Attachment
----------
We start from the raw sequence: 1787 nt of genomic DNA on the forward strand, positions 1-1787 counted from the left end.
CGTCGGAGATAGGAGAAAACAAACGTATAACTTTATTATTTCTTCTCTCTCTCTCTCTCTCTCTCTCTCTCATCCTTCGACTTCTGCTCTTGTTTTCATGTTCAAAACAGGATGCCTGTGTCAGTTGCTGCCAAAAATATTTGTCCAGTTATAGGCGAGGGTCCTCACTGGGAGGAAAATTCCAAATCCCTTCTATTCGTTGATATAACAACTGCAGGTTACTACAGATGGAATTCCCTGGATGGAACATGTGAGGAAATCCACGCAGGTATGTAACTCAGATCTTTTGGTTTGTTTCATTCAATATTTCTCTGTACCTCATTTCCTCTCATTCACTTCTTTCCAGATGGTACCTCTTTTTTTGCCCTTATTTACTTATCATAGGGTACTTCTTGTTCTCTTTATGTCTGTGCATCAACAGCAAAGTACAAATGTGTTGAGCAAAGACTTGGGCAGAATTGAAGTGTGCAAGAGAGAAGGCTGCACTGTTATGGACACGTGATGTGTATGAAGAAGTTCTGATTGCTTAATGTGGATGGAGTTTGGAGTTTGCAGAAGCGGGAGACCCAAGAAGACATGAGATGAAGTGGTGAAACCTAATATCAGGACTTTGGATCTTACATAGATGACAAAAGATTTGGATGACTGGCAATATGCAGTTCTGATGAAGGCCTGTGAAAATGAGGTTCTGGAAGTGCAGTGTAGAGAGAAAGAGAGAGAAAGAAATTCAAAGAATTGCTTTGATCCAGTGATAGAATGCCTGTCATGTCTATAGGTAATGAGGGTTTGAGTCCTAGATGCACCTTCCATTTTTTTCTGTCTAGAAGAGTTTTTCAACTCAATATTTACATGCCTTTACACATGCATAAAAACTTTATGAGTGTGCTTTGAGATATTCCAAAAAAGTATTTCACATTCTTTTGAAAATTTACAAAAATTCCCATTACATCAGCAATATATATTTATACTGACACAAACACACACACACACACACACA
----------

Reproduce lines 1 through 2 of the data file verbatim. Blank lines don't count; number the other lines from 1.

We start from the raw sequence: 1787 nt of genomic DNA on the forward strand, positions 1-1787 counted from the left end.
CGTCGGAGATAGGAGAAAACAAACGTATAACTTTATTATTTCTTCTCTCTCTCTCTCTCTCTCTCTCTCTCATCCTTCGACTTCTGCTCTTGTTTTCATGTTCAAAACAGGATGCCTGTGTCAGTTGCTGCCAAAAATATTTGTCCAGTTATAGGCGAGGGTCCTCACTGGGAGGAAAATTCCAAATCCCTTCTATTCGTTGATATAACAACTGCAGGTTACTACAGATGGAATTCCCTGGATGGAACATGTGAGGAAATCCACGCAGGTATGTAACTCAGATCTTTTGGTTTGTTTCATTCAATATTTCTCTGTACCTCATTTCCTCTCATTCACTTCTTTCCAGATGGTACCTCTTTTTTTGCCCTTATTTACTTATCATAGGGTACTTCTTGTTCTCTTTATGTCTGTGCATCAACAGCAAAGTACAAATGTGTTGAGCAAAGACTTGGGCAGAATTGAAGTGTGCAAGAGAGAAGGCTGCACTGTTATGGACACGTGATGTGTATGAAGAAGTTCTGATTGCTTAATGTGGATGGAGTTTGGAGTTTGCAGAAGCGGGAGACCCAAGAAGACATGAGATGAAGTGGTGAAACCTAATATCAGGACTTTGGATCTTACATAGATGACAAAAGATTTGGATGACTGGCAATATGCAGTTCTGATGAAGGCCTGTGAAAATGAGGTTCTGGAAGTGCAGTGTAGAGAGAAAGAGAGAGAAAGAAATTCAAAGAATTGCTTTGATCCAGTGATAGAATGCCTGTCATGTCTATAGGTAATGAGGGTTTGAGTCCTAGATGCACCTTCCATTTTTTTCTGTCTAGAAGAGTTTTTCAACTCAATATTTACATGCCTTTACACATGCATAAAAACTTTATGAGTGTGCTTTGAGATATTCCAAAAAAGTATTTCACATTCTTTTGAAAATTTACAAAAATTCCCATTACATCAGCAATATATATTTATACTGACACAAACACACACACACACACACACA